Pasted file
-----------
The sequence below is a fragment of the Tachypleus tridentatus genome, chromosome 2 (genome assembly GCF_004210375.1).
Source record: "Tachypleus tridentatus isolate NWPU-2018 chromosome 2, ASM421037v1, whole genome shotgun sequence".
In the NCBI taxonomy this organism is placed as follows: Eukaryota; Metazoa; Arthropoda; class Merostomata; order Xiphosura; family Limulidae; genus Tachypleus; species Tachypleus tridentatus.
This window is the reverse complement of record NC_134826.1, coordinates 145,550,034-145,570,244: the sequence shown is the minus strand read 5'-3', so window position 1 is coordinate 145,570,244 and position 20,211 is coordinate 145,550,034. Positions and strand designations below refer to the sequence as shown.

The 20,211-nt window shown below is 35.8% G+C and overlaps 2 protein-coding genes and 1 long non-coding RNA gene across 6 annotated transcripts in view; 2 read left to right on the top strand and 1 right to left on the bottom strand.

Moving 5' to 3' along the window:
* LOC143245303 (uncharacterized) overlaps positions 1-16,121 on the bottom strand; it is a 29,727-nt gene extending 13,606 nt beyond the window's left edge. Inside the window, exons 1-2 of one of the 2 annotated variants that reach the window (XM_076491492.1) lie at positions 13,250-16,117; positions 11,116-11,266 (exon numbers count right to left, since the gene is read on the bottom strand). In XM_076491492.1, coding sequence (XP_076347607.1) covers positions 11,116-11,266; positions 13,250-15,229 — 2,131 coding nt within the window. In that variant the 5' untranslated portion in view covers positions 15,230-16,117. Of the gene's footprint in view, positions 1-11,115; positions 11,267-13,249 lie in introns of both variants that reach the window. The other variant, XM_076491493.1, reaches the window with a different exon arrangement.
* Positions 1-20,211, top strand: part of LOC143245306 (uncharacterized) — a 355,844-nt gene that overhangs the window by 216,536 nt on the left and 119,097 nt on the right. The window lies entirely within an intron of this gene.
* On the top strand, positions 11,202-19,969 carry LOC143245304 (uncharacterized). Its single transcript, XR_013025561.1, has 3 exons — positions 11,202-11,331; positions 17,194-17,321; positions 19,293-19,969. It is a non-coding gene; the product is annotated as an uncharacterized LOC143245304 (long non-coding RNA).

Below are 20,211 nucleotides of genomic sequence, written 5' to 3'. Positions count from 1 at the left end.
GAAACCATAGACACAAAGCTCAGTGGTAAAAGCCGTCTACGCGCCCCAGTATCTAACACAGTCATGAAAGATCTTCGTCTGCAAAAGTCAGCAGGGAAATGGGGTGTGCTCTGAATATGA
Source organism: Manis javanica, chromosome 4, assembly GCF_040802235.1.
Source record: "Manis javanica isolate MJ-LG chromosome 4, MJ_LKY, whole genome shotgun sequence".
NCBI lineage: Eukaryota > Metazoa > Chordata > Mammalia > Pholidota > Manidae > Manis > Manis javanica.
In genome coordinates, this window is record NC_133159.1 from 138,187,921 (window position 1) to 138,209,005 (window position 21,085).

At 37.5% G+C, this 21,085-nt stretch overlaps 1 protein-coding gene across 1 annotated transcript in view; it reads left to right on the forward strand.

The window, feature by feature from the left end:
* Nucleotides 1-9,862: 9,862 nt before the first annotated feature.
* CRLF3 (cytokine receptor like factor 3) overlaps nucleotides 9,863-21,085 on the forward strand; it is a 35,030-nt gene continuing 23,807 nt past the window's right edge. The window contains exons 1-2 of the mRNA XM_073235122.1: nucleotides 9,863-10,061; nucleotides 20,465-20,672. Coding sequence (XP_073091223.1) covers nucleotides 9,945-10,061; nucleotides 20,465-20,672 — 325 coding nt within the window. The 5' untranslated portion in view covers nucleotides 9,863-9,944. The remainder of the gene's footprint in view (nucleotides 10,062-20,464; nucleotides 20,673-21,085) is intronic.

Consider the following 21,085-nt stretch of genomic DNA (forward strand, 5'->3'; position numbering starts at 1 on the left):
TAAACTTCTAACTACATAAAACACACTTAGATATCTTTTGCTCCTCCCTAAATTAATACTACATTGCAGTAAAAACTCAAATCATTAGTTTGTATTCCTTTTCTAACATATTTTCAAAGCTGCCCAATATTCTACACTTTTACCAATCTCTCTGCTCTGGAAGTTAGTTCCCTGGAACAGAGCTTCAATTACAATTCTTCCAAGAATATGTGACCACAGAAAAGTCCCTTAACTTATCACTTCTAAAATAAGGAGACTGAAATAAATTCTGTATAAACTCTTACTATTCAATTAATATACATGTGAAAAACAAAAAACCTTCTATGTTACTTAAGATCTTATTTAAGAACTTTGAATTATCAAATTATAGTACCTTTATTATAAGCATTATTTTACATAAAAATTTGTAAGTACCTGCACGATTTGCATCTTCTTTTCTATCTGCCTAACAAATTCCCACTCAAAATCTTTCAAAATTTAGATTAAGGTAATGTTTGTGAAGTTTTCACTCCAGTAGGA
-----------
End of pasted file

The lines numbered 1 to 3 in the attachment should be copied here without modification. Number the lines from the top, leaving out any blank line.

The sequence below is a fragment of the Tachypleus tridentatus genome, chromosome 2 (genome assembly GCF_004210375.1).
Source record: "Tachypleus tridentatus isolate NWPU-2018 chromosome 2, ASM421037v1, whole genome shotgun sequence".
In the NCBI taxonomy this organism is placed as follows: Eukaryota; Metazoa; Arthropoda; class Merostomata; order Xiphosura; family Limulidae; genus Tachypleus; species Tachypleus tridentatus.